What I want to focus on here is the analytical purchase of practice theory for theorising museum practice and artistic practice in museums. In this chapter I argue that practice theory brings clarity to the analysis of museum practice and opens it up to critical interrogation. Of course we need to be mindful while focusing on professional practice not to treat it as a natural category that is somehow below the level of critical enquiry. In my research on museums in New Zealand, I found that the professionalisation of museum practice protected entrenched interests, thereby resisting change and inhibiting experimentation, for example smothering Māori efforts to regain control of their alienated ancestral heritage. When in the 1980s the ground-breaking exhibition Te Maori initiated sweeping changes in the ways in which Māori objects or taonga were dealt with in collections, exhibitions and public programmes, it was possible for these changes to occur because the sector was relatively unprofessionalised (McCarthy, 2007).

In itself, local museum practice in New Zealand museums was a relatively self-interested and conservative European paradigm that was part of the domination of indigenous material culture and heritage within the British Empire. However, despite a history of British colonisation familiar to other former settler colonies such as Australia and Canada, the indigenous Māori people have engaged with museums successfully over the last 30 years so that now aspects of professional practice are strongly inflected by Māori perspectives and values, e.g., collection care incorporates elements of tikanga (cultural practice) in the management of taonga (treasures) by kaitiaki (literally ‘guardians’, but also the term used for Māori collections staff). In my book Museums and Māori (2011), based on interviews with over 60 academics, professionals and community leaders, a political analysis of the dramatic changes in New Zealand museums over the last three decades reveals both the resistance of mainstream museology to different ways of doing things and the power of indigenes to adapt and steer mainstream institutions to their own goals and interests.

The turn to practice, seen in much recent work in science and technology studies, has much to offer the study of museums and the arts by avoiding the preoccupation of cultural theory with language and meaning. Attention to practice, seen as emergent, performative and relational (Pickering, 1995; Pickering & Guzik, 2008), allows scholar/practitioners to be more attentive to the complex organisational interplay of things, people and organisations with their constantly changing networks of social and material agency. It is thus eminently suited to seeing objects, collections, exhibitions, and the professionals who manage them, within a broader social context without losing sight of the often intimate relations between them.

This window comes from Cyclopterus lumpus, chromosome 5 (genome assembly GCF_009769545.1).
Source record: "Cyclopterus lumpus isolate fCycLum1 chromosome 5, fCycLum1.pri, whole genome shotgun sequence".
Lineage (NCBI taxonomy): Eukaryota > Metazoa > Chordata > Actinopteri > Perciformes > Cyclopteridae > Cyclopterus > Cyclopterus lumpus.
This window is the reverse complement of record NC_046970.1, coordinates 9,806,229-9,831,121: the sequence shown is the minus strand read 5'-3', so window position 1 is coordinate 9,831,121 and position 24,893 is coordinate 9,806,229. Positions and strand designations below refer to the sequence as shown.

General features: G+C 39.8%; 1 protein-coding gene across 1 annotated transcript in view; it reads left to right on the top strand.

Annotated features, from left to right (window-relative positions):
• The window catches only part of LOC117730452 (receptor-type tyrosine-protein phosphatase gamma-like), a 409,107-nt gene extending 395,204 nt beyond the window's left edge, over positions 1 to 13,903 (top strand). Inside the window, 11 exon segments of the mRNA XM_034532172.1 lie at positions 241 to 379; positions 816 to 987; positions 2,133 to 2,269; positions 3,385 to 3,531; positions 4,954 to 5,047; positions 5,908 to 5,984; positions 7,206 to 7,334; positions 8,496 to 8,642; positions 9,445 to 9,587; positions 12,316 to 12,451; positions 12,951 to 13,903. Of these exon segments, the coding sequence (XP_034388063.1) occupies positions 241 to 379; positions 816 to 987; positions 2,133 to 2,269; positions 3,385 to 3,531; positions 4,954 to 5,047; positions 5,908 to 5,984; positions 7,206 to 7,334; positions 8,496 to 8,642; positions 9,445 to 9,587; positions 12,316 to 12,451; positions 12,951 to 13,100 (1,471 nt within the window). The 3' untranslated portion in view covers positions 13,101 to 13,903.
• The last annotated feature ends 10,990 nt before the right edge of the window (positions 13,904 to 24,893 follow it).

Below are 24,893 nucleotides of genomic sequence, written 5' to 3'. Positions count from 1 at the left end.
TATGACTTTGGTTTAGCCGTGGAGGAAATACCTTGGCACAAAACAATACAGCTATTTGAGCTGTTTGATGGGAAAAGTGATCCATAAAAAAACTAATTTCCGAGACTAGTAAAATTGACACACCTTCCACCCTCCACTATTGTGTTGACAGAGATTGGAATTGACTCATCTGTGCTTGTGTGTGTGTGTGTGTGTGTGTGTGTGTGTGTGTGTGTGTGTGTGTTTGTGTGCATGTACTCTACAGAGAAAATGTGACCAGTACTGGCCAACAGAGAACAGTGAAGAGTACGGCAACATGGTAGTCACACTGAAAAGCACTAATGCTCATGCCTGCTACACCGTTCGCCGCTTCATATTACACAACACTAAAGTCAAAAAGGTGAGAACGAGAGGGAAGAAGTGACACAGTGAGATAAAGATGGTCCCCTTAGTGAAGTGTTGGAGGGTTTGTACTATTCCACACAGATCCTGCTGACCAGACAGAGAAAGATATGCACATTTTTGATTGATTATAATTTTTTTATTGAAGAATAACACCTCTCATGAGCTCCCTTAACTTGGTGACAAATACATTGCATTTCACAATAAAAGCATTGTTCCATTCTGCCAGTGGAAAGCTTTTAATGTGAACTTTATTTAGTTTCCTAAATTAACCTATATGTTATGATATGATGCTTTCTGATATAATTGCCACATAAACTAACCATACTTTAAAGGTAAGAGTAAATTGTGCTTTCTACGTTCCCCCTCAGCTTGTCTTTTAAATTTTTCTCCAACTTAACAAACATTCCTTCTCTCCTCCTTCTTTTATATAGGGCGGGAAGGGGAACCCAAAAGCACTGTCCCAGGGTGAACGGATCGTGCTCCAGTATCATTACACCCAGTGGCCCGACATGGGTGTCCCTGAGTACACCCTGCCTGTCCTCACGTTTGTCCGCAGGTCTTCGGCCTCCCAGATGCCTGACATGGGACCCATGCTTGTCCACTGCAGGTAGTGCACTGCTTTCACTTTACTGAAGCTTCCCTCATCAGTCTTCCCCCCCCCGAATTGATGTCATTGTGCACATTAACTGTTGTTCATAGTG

Where did practice theory come from? Practice theory has a long academic genealogy with the work of sociologists such as Pierre Bourdieu, who sought to balance the study of powerful structures in society by paying more attention to human action. As well as schools, asylums and other institutions, Bourdieu took a great interest in museums, photography, literature and other arts, and the ways in which, while supposedly being open to all, they actually preserved social distinctions:

The museum, as it isolates and separates (frames apart), is undoubtedly the site par excellence of that act of constitution . . . through which both the status of the sacred conferred on works of art and the sacralizing disposition they call for are affirmed and continually reproduced.

(Bourdieu, 1995, p. 294)

Sadly, only a handful of scholars have picked up on Bourdieu and practice theory in museum studies and related fields (Grenfell & Hardy, 2007). In curatorial studies, Paul O’Neill is one, who in describing the rise of the curator as a creatively active producer or agent in the creation of art who works with rather than against artists and community, quotes Bourdieu’s point that the creator of value and meaning of an artwork ‘is not the producer who actually creates the object in its materiality, but rather the entire set of agents engaged in the field’ (O’Neill, 2007, p. 15). Museum director and academic Anthony Shelton, well known for his ground-breaking work with native peoples at the Museum of Anthropology at the University of British Columbia in Vancouver, has recently presented a manifesto (Shelton, 2013) for critical museology drawing on Bourdieu’s field theory. Critical museology analyses ‘operational museology’, which has ‘constructed the museum’s institutional authority on an uncritical acceptance of empirical methodologies anchored in theories of objectivity’ (Shelton, 2013, p. 11). In opposition, Shelton argues that ‘museological practices should be understood in relation to the field in which they unfold’. ‘This reflexivity is a necessary condition for establishing a theory of practice,’ he adds, ‘from which a practice of theory can emerge’ (2013, p. 14).